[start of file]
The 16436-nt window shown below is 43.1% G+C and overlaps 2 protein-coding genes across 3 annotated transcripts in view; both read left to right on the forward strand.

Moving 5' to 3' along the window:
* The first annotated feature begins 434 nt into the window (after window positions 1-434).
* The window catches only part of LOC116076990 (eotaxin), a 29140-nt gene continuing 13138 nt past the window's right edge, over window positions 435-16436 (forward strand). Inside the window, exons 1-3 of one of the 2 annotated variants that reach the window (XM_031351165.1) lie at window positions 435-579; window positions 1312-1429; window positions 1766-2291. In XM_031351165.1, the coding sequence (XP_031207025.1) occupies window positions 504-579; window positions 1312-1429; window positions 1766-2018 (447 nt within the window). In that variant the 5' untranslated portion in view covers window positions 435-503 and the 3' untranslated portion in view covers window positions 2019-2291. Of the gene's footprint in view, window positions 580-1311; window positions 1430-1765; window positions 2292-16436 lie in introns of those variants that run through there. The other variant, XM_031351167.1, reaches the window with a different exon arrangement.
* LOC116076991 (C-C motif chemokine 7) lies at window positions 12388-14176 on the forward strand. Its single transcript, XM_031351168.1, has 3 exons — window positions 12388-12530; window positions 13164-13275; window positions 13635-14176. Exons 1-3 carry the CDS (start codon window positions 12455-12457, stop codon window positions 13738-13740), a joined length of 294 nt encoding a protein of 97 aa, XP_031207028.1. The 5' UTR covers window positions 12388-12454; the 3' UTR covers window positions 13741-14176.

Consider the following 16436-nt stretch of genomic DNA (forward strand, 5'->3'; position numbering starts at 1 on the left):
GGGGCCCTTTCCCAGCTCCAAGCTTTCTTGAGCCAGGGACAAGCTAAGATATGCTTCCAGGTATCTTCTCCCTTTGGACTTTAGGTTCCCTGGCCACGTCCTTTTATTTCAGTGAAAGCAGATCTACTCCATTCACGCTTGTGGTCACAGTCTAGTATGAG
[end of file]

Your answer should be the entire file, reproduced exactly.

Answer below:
The 16436-nt window shown below is 43.1% G+C and overlaps 2 protein-coding genes across 3 annotated transcripts in view; both read left to right on the forward strand.

Moving 5' to 3' along the window:
* The first annotated feature begins 434 nt into the window (after window positions 1-434).
* The window catches only part of LOC116076990 (eotaxin), a 29140-nt gene continuing 13138 nt past the window's right edge, over window positions 435-16436 (forward strand). Inside the window, exons 1-3 of one of the 2 annotated variants that reach the window (XM_031351165.1) lie at window positions 435-579; window positions 1312-1429; window positions 1766-2291. In XM_031351165.1, the coding sequence (XP_031207025.1) occupies window positions 504-579; window positions 1312-1429; window positions 1766-2018 (447 nt within the window). In that variant the 5' untranslated portion in view covers window positions 435-503 and the 3' untranslated portion in view covers window positions 2019-2291. Of the gene's footprint in view, window positions 580-1311; window positions 1430-1765; window positions 2292-16436 lie in introns of those variants that run through there. The other variant, XM_031351167.1, reaches the window with a different exon arrangement.
* LOC116076991 (C-C motif chemokine 7) lies at window positions 12388-14176 on the forward strand. Its single transcript, XM_031351168.1, has 3 exons — window positions 12388-12530; window positions 13164-13275; window positions 13635-14176. Exons 1-3 carry the CDS (start codon window positions 12455-12457, stop codon window positions 13738-13740), a joined length of 294 nt encoding a protein of 97 aa, XP_031207028.1. The 5' UTR covers window positions 12388-12454; the 3' UTR covers window positions 13741-14176.

Consider the following 16436-nt stretch of genomic DNA (forward strand, 5'->3'; position numbering starts at 1 on the left):
GGGGCCCTTTCCCAGCTCCAAGCTTTCTTGAGCCAGGGACAAGCTAAGATATGCTTCCAGGTATCTTCTCCCTTTGGACTTTAGGTTCCCTGGCCACGTCCTTTTATTTCAGTGAAAGCAGATCTACTCCATTCACGCTTGTGGTCACAGTCTAGTATGAG